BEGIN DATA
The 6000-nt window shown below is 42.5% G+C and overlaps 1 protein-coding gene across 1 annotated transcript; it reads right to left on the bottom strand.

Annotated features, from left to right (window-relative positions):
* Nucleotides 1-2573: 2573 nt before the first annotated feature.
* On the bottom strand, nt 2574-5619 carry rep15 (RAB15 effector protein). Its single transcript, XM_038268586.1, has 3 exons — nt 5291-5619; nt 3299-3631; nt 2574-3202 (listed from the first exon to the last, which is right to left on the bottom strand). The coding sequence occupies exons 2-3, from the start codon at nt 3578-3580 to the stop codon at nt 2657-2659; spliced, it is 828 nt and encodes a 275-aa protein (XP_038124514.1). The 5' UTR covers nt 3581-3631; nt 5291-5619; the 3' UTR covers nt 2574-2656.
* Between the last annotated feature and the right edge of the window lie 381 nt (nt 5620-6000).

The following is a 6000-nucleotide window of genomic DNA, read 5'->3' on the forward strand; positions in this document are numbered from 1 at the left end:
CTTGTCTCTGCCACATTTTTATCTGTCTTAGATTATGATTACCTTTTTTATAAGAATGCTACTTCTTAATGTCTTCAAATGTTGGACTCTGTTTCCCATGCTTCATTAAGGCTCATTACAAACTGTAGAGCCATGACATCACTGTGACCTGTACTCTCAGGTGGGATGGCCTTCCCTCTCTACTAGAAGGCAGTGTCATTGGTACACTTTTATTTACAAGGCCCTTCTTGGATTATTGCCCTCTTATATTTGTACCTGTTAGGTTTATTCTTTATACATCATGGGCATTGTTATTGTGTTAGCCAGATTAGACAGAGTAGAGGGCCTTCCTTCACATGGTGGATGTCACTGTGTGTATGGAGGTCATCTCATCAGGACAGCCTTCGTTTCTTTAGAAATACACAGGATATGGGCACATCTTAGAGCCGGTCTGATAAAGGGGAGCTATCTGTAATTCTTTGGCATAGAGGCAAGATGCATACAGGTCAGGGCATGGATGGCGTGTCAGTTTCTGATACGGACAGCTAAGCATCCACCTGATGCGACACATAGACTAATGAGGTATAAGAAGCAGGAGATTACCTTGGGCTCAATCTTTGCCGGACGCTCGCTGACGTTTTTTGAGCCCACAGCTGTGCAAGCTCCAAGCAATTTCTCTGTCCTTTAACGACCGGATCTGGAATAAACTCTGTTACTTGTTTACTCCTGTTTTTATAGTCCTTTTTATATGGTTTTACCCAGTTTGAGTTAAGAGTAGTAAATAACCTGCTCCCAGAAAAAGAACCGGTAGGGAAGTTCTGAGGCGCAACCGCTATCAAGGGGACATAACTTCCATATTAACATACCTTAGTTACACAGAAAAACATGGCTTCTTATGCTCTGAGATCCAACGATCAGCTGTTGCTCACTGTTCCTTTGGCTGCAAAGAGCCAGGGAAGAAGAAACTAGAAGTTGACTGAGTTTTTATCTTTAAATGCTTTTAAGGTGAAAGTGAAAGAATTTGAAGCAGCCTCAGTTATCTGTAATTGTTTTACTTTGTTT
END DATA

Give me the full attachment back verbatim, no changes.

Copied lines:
The 6000-nt window shown below is 42.5% G+C and overlaps 1 protein-coding gene across 1 annotated transcript; it reads right to left on the bottom strand.

Annotated features, from left to right (window-relative positions):
* Nucleotides 1-2573: 2573 nt before the first annotated feature.
* On the bottom strand, nt 2574-5619 carry rep15 (RAB15 effector protein). Its single transcript, XM_038268586.1, has 3 exons — nt 5291-5619; nt 3299-3631; nt 2574-3202 (listed from the first exon to the last, which is right to left on the bottom strand). The coding sequence occupies exons 2-3, from the start codon at nt 3578-3580 to the stop codon at nt 2657-2659; spliced, it is 828 nt and encodes a 275-aa protein (XP_038124514.1). The 5' UTR covers nt 3581-3631; nt 5291-5619; the 3' UTR covers nt 2574-2656.
* Between the last annotated feature and the right edge of the window lie 381 nt (nt 5620-6000).

The following is a 6000-nucleotide window of genomic DNA, read 5'->3' on the forward strand; positions in this document are numbered from 1 at the left end:
CTTGTCTCTGCCACATTTTTATCTGTCTTAGATTATGATTACCTTTTTTATAAGAATGCTACTTCTTAATGTCTTCAAATGTTGGACTCTGTTTCCCATGCTTCATTAAGGCTCATTACAAACTGTAGAGCCATGACATCACTGTGACCTGTACTCTCAGGTGGGATGGCCTTCCCTCTCTACTAGAAGGCAGTGTCATTGGTACACTTTTATTTACAAGGCCCTTCTTGGATTATTGCCCTCTTATATTTGTACCTGTTAGGTTTATTCTTTATACATCATGGGCATTGTTATTGTGTTAGCCAGATTAGACAGAGTAGAGGGCCTTCCTTCACATGGTGGATGTCACTGTGTGTATGGAGGTCATCTCATCAGGACAGCCTTCGTTTCTTTAGAAATACACAGGATATGGGCACATCTTAGAGCCGGTCTGATAAAGGGGAGCTATCTGTAATTCTTTGGCATAGAGGCAAGATGCATACAGGTCAGGGCATGGATGGCGTGTCAGTTTCTGATACGGACAGCTAAGCATCCACCTGATGCGACACATAGACTAATGAGGTATAAGAAGCAGGAGATTACCTTGGGCTCAATCTTTGCCGGACGCTCGCTGACGTTTTTTGAGCCCACAGCTGTGCAAGCTCCAAGCAATTTCTCTGTCCTTTAACGACCGGATCTGGAATAAACTCTGTTACTTGTTTACTCCTGTTTTTATAGTCCTTTTTATATGGTTTTACCCAGTTTGAGTTAAGAGTAGTAAATAACCTGCTCCCAGAAAAAGAACCGGTAGGGAAGTTCTGAGGCGCAACCGCTATCAAGGGGACATAACTTCCATATTAACATACCTTAGTTACACAGAAAAACATGGCTTCTTATGCTCTGAGATCCAACGATCAGCTGTTGCTCACTGTTCCTTTGGCTGCAAAGAGCCAGGGAAGAAGAAACTAGAAGTTGACTGAGTTTTTATCTTTAAATGCTTTTAAGGTGAAAGTGAAAGAATTTGAAGCAGCCTCAGTTATCTGTAATTGTTTTACTTTGTTT